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Andy KauffmanVice President, DigitalMarriott International
Global hotel chain Marriott International has faced the same challenges as many other large brands over the past five years: rapid consumer adoption of digital and mobile platforms, heightened customer expectations, shortened marketing cycles and competition from digitally native upstarts. Andy Kauffman, vice president of digital at Marriott, spoke with eMarketer’s Bryan Yeager about his company’s transformation to meet the real-time, always-on demands of today’s digital world.
eMarketer: In general, how has Marriott’s marketing organization adapted to the demands of a digital world over the past few years?
Andy Kauffman: In the past, we had people focused on their own individual campaigns and maximizing the value of those vs. looking at the totality of the customer experience and ultimately assuring that we were providing more value for the guest or the customer, and in doing so, more value for Marriott.
Fast forward a few years. We put the guests in the center of things now. We look at our journeys across channels. We don’t maximize the value of any individual channel. We look at maximizing the total guest experience and the value that we deliver to them and they deliver to us. That has caused us to break down some walls between historically what we’d call brand marketing and historically what we called ecommerce, the latter of which has become the digital organization as we move beyond commerce.
eMarketer: What other structural changes within the Marriott organization have occurred thanks to this shift?
Kauffman: I now report to our head of digital as well as to our global marketing officer. Why? Because digital is a critical center of excellence for us in terms of the knowledge that we bring to our brands in direct response, but also in managing our products including Marriott.com and mobile. We look at it as an integrated model. As we’ve gone through this journey, we’ve had this mantra coined by [Marriott’s senior vice president of digital] George Corbin that structure should follow your strategy—not the other way around.
Case in point: In my group, I have Marriott.com product management, our acquisition team and a personalization team [that works with both product and acquisition]. We look at the customer journey holistically.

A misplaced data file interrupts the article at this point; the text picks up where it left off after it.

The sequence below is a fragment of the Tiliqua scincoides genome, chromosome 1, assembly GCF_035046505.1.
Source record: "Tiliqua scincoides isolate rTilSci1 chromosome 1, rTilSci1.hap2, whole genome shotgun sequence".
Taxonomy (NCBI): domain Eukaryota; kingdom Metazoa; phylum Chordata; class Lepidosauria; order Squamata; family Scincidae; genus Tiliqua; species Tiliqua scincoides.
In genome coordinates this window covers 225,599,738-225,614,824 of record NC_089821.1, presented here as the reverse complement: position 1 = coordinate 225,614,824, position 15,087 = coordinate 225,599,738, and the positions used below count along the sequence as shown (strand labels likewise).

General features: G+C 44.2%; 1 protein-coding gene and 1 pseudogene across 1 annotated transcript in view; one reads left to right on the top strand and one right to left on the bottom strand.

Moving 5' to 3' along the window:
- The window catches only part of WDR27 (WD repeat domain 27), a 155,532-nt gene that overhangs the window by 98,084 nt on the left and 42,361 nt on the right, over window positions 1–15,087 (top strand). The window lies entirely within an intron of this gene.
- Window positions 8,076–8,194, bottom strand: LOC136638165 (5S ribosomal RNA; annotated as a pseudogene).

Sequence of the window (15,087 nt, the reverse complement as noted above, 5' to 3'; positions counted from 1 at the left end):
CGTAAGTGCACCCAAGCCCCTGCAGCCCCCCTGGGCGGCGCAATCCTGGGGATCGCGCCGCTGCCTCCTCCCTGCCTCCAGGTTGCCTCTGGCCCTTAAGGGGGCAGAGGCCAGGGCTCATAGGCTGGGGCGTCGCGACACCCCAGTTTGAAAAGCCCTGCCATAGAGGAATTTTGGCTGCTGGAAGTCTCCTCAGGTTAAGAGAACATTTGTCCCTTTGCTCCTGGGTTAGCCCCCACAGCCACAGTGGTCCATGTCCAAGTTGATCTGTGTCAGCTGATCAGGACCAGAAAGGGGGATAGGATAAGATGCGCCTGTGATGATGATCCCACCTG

I also have a group on my team that works with each of our brand categories including lifestyle, luxury and our signature brands to enable each of those brands to leverage the capabilities and campaigns we’re delivering for the organization overall. They also make sure that our shared service is tapping into the individual identities of each of the brands.
eMarketer: Was there a single catalyst that drove your organization to make these changes or was it more of an evolution?
Kauffman: I think it’s a little bit of both. We’ve certainly been evolving as we’ve been enabling new capabilities, but we’ve also [been pushed by how the consumer’s behavior has changed.]
Marketing to a baby boomer who would read the Sunday travel section, take a car trip and book their room when they walked into the hotel is different from marketing to a highly digital individual who is bouncing between their iPhone, their tablet and their laptop and wants a seamless experience across all of those devices.
eMarketer: Marriott has the challenge of merging the digital world with its physical products and services. How do you deal with that challenge?
Kauffman: [Looking at smartphones, for example,] when you’re building experiences, it’s not enough to create a great app experience or a brilliantly designed mobile site. [Our processes need to have] “pull-through” behind them to ensure that not only do you get to check in to one of our hotels, but that your key packet is ready upon arrival and our front desk associates say to you, “We’ve been expecting you.”
Why? Because you told us when you were going to arrive through that phone. That’s the marriage of technology and a great operation. It only works if the tech and the touch come together.
We’re a hospitality business where the technology should enable a better experience, not replace associates with technology. When people interact with our associates [the experience is better.]
eMarketer: What is an example of bridging the physical and digital worlds at Marriott?
Kauffman: One example is our mobile request through the Marriott app. After you’ve checked in to one of our hotels, you can make a special request [via mobile]. It starts with a pick list like needing more towels or extra shampoo—the things that we hear over and over again. But at the bottom of the pick list, we ask, “Do you need anything else?” And that’s where an open chat box [appears] so you can interact directly with staff.
Millennials and many Gen Xers would rather text with someone than pick up the phone and call. We’re seeing the associates in our hotels interact with those guests in new ways, from special requests to giving a recommendation for a great Mexican restaurant.
At the JW Marriott in Austin, [Texas], there was an individual interacting with someone at the front desk. They are texting together, and the guest is getting great recommendations for barbecue, for Mexican restaurants and a great bar to go to nearby. And finally they just say, “Can I just come down and thank you for these great recommendations?” And they met.
It was a good moment. The individual went back up to their room and they started texting again. This story shows that guests can interact with us however they want to.
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